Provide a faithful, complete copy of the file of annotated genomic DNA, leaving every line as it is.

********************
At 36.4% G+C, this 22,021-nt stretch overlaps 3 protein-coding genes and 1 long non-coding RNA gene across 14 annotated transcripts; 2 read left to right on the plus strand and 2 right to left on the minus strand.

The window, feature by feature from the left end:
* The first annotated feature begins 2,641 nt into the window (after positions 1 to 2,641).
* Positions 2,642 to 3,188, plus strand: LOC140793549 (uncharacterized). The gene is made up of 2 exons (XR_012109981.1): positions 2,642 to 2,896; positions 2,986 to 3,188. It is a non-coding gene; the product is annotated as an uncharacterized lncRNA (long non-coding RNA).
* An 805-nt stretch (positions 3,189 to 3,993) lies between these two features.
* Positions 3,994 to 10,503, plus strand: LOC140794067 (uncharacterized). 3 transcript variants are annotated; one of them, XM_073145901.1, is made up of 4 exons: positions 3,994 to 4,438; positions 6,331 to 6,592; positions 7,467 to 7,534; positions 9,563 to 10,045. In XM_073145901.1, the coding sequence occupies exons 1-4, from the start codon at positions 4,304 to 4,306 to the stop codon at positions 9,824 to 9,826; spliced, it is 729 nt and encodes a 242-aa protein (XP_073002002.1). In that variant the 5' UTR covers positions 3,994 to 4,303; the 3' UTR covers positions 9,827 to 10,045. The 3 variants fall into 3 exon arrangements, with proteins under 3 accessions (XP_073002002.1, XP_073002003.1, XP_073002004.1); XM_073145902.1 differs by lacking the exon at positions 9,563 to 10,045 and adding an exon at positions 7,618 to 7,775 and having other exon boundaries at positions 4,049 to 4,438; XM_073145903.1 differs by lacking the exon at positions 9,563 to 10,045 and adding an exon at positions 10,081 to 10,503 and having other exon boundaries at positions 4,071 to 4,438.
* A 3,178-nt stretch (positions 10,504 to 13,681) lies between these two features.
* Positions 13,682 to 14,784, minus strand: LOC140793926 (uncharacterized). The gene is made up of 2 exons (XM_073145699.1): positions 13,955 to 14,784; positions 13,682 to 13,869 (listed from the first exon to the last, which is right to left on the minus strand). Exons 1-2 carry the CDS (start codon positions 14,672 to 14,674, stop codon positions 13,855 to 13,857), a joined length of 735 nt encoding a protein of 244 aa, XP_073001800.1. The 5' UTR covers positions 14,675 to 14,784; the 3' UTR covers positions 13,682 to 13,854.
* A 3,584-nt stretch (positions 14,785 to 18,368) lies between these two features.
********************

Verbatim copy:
At 36.4% G+C, this 22,021-nt stretch overlaps 3 protein-coding genes and 1 long non-coding RNA gene across 14 annotated transcripts; 2 read left to right on the plus strand and 2 right to left on the minus strand.

The window, feature by feature from the left end:
* The first annotated feature begins 2,641 nt into the window (after positions 1 to 2,641).
* Positions 2,642 to 3,188, plus strand: LOC140793549 (uncharacterized). The gene is made up of 2 exons (XR_012109981.1): positions 2,642 to 2,896; positions 2,986 to 3,188. It is a non-coding gene; the product is annotated as an uncharacterized lncRNA (long non-coding RNA).
* An 805-nt stretch (positions 3,189 to 3,993) lies between these two features.
* Positions 3,994 to 10,503, plus strand: LOC140794067 (uncharacterized). 3 transcript variants are annotated; one of them, XM_073145901.1, is made up of 4 exons: positions 3,994 to 4,438; positions 6,331 to 6,592; positions 7,467 to 7,534; positions 9,563 to 10,045. In XM_073145901.1, the coding sequence occupies exons 1-4, from the start codon at positions 4,304 to 4,306 to the stop codon at positions 9,824 to 9,826; spliced, it is 729 nt and encodes a 242-aa protein (XP_073002002.1). In that variant the 5' UTR covers positions 3,994 to 4,303; the 3' UTR covers positions 9,827 to 10,045. The 3 variants fall into 3 exon arrangements, with proteins under 3 accessions (XP_073002002.1, XP_073002003.1, XP_073002004.1); XM_073145902.1 differs by lacking the exon at positions 9,563 to 10,045 and adding an exon at positions 7,618 to 7,775 and having other exon boundaries at positions 4,049 to 4,438; XM_073145903.1 differs by lacking the exon at positions 9,563 to 10,045 and adding an exon at positions 10,081 to 10,503 and having other exon boundaries at positions 4,071 to 4,438.
* A 3,178-nt stretch (positions 10,504 to 13,681) lies between these two features.
* Positions 13,682 to 14,784, minus strand: LOC140793926 (uncharacterized). The gene is made up of 2 exons (XM_073145699.1): positions 13,955 to 14,784; positions 13,682 to 13,869 (listed from the first exon to the last, which is right to left on the minus strand). Exons 1-2 carry the CDS (start codon positions 14,672 to 14,674, stop codon positions 13,855 to 13,857), a joined length of 735 nt encoding a protein of 244 aa, XP_073001800.1. The 5' UTR covers positions 14,675 to 14,784; the 3' UTR covers positions 13,682 to 13,854.
* A 3,584-nt stretch (positions 14,785 to 18,368) lies between these two features.